John Ford Headstone
John Ford (1895 – 1973)

Oscar-winning director John Ford was in the U.S. Navy Reserve and filmed memorable documentaries; he was wounded while photographing the Battle of Midway as it unfolded. He later retired as an admiral, which is noted on his gravestone at Holy Cross Cemetery in Culver City. Many of Ford’s greatest Westerns followed his service in WWII, including She Wore a Yellow Ribbon (1949), The Searchers (1956), and The Man Who Shot Liberty Valance (1962).

Memorial Day Cemetary Flag

The above are just a handful of Western stars and directors who served our country, and I’m sure readers join me in feeling a deep appreciation for their service to our nation.

– Laura Grieve for Classic Movie Hub

Laura can be found at her blog, Laura’s Miscellaneous Musings, where she’s been writing about movies since 2005, and on Twitter at @LaurasMiscMovie. A lifelong film fan, Laura loves the classics including Disney, Film Noir, Musicals, and Westerns.  She regularly covers Southern California classic film festivals.  Laura will scribe on all things western at the ‘Western RoundUp’ for CMH.

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16 Responses to Western RoundUp: Final Resting Places, Western Stars in The Military

  1. Jerry Entract says:

    A very nice, and appropriate, tribute to these stars and directors of westerns, Laura.

    I should like to add Lee Marvin, who served in WW2 in the U.S. Marine Corps and is buried in Arlington National Cemetery.
    Gene Autry who enlisted at the outbreak of WW2 and served as a flight officer for Air Transport Command for the duration. Remember he abandoned his starring career at its absolute peak to do his duty.
    Can we forget Audie Murphy, the most decorated U.S. soldier of WW2?

  2. Laura says:

    Thank you, Jerry!

    Those are wonderful additions to the list. There are so many Western filmmakers who served our country with honor, perhaps I will do a “Volume 2” next year! Another who comes to mind is flying ace Wayne Morris who made some very good “B” Westerns in the ’50s.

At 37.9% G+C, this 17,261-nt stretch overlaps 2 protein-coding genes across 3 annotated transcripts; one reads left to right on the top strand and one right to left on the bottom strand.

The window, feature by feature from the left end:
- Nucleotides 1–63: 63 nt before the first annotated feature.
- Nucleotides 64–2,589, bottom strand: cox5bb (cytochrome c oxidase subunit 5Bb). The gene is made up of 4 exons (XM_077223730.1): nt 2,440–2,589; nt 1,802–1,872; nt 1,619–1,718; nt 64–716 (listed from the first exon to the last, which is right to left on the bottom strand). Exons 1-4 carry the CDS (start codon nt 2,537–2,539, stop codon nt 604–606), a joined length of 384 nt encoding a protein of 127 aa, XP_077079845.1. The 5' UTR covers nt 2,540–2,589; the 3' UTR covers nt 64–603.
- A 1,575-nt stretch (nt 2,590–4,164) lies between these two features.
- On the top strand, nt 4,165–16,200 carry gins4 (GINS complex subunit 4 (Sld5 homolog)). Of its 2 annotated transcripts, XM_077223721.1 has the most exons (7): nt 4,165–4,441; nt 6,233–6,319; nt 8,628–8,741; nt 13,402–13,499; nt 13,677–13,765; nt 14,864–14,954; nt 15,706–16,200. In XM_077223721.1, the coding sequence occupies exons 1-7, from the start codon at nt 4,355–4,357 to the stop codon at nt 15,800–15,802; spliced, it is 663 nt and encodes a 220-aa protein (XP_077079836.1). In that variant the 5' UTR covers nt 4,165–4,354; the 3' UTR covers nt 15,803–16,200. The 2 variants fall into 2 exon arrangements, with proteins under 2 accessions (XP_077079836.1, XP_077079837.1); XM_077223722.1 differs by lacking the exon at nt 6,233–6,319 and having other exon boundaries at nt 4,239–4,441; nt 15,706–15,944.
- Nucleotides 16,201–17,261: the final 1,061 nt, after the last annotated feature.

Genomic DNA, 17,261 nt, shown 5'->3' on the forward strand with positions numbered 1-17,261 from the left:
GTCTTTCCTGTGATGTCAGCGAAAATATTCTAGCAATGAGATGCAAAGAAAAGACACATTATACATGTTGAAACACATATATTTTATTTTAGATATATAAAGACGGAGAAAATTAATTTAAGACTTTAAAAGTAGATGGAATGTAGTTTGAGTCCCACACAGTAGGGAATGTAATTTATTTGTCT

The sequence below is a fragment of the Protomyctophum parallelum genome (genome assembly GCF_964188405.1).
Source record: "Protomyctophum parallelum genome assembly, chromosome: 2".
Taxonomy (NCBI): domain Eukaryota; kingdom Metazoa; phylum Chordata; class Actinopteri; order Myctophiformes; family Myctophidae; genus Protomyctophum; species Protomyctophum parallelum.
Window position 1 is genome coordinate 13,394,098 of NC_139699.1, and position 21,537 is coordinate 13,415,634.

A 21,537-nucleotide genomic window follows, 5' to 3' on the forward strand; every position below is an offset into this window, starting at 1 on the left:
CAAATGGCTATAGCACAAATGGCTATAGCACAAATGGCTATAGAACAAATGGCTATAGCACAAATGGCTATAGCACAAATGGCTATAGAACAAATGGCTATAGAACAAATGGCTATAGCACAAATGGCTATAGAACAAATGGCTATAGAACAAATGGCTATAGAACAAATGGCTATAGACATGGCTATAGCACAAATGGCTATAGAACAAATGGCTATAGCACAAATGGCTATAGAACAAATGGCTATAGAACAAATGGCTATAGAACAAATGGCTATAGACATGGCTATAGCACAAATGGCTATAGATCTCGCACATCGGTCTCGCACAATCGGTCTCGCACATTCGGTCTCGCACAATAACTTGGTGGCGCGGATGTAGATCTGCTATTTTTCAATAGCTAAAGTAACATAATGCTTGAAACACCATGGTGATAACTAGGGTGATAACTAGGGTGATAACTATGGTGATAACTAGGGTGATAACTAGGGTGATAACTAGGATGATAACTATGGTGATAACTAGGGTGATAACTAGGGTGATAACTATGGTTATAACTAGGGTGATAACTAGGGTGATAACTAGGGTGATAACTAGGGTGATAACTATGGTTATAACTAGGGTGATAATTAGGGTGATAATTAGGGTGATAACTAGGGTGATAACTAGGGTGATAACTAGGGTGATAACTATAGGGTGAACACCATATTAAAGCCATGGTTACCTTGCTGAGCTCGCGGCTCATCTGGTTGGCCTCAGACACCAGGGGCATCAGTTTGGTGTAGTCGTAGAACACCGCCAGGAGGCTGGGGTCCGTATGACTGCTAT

Visiting Audie Murphy’s gravesite at Arlington in 2003 was a very moving experience. I can’t remember if we found Lee Marvin’s gravesite there, need to consult my (pre-digital) albums.

    Thank you!!

    Best wishes,

  3. Hamlette says:

    Very nice! I didn’t realize that some of these actors had served, so I was really interested to learn more about their military career. Thanks for sharing!

  4. walter says:

    Laura, I think this is a really good and timely tribute to the actors and director who served their country in the armed forces. There are so many others. Writer/Director Burt Kennedy, who is buried in Arlington National Cemetery, served as a 1Lt. in the Army. Kennedy received the Bronze, Silver, and Purple Heart. 2Lt. Dale Robertson 322nd Combat Engineers, received the Bronze and Silver Medals, but no Purple Heart. Robertson was wounded, but he dressed his own wounds and got on with the mission. He never reported to a military medical unit. With no official record, you get no official recognition.

    There are many others. Thank you for serving.

  5. Laura Grieve says:

    Hamlette, I’m so glad you found it interesting and informative. Thank you for letting me know!

    Walter, thank you as well! Very glad you mentioned Kennedy and Robertson.

    I just learned from a friend at a publisher’s convention that Naval Institute Press will be releasing the book FROM SCREEN TO BATTLEFIELD in Fall 2020. This may be the same book with a similar title which Amazon currently lists for this fall: https://www.amazon.com/Battlefield-Big-Screen-Melody-Foreman/dp/152673771X

    Whenever it comes out, it should be very interesting.

    Best wishes,

  6. Destiny L Drake says:

    It is very good and nice to know that these actors who fought for good in the western movies, Also fought for the good of this country during the second world war.

  7. Laura Grieve says:

    I agree! Thanks for taking the time to read this tribute and for your comment. 🙂

    Best wishes,

  8. Sara Stewart says:

    I had no idea Jimmy Stewart and Joh Ford had risen so high in rank, This is a fascinating article and does a great service to these fine patriots.

  9. Laura Grieve says:

    I’m glad to know you enjoyed it, Sara. I’m very glad to have had the opportunity to share information on the wartime service of so many great Western stars.

    Best wishes,